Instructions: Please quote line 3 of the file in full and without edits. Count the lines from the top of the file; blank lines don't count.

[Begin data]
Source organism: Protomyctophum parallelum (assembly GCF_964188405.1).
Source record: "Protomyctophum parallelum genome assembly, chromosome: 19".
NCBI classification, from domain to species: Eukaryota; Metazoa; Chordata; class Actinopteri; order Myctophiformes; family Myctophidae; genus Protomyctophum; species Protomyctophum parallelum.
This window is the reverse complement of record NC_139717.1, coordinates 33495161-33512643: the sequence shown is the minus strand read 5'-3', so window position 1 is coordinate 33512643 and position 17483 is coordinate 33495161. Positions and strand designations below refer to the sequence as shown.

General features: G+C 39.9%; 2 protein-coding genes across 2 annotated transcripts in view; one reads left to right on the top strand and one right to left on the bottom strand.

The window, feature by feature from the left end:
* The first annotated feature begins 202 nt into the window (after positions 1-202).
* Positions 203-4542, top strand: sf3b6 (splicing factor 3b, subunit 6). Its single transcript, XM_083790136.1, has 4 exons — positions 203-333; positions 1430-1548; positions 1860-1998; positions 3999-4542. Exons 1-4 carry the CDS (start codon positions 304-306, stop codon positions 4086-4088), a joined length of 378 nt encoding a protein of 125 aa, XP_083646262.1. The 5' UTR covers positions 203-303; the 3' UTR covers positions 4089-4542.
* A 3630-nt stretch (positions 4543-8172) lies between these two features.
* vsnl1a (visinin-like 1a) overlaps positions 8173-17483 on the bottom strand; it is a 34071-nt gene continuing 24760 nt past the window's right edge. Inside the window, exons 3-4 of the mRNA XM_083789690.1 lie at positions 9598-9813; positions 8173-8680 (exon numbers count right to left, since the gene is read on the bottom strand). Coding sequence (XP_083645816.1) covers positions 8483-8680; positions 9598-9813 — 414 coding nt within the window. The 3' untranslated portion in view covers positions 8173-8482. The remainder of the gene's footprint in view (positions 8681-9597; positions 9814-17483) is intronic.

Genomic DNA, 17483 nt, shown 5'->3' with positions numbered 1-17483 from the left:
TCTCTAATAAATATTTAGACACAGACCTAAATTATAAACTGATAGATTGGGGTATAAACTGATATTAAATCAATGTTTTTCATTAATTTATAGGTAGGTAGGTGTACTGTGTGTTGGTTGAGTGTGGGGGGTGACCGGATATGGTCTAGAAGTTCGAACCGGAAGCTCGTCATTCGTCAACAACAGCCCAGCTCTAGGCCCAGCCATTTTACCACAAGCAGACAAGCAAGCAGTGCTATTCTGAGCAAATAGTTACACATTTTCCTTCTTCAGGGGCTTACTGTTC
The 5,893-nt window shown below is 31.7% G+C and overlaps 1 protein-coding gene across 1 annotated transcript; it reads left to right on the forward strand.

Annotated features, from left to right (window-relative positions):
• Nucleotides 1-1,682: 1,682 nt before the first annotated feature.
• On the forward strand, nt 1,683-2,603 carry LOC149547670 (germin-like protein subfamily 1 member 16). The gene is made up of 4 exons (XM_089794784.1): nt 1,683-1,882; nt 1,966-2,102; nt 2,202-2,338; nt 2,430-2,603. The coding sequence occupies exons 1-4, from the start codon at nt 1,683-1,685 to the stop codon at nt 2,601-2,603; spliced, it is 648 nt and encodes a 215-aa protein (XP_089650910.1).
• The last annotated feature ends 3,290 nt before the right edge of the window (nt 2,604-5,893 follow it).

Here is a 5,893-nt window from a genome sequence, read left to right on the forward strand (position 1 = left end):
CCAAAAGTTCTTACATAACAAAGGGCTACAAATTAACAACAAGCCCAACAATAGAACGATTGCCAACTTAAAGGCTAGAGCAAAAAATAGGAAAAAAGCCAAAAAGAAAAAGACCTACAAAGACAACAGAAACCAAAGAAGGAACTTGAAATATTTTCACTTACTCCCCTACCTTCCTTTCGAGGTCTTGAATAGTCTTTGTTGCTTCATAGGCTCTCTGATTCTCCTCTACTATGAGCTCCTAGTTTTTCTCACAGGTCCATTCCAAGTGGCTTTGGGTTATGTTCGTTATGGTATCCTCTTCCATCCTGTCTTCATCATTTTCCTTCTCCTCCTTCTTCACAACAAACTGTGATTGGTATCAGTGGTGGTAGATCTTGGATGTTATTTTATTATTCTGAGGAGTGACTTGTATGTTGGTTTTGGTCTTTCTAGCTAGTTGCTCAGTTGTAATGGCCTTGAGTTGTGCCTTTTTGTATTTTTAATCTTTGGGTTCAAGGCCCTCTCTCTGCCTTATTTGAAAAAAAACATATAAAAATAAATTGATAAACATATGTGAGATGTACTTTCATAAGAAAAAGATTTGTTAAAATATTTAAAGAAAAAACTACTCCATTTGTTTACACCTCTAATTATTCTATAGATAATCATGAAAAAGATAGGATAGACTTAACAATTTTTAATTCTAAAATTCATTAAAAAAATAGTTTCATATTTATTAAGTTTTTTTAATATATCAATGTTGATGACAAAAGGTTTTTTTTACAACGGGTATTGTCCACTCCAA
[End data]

NCBI classification, from domain to species: Eukaryota; Metazoa; Chordata; class Actinopteri; order Myctophiformes; family Myctophidae; genus Protomyctophum; species Protomyctophum parallelum.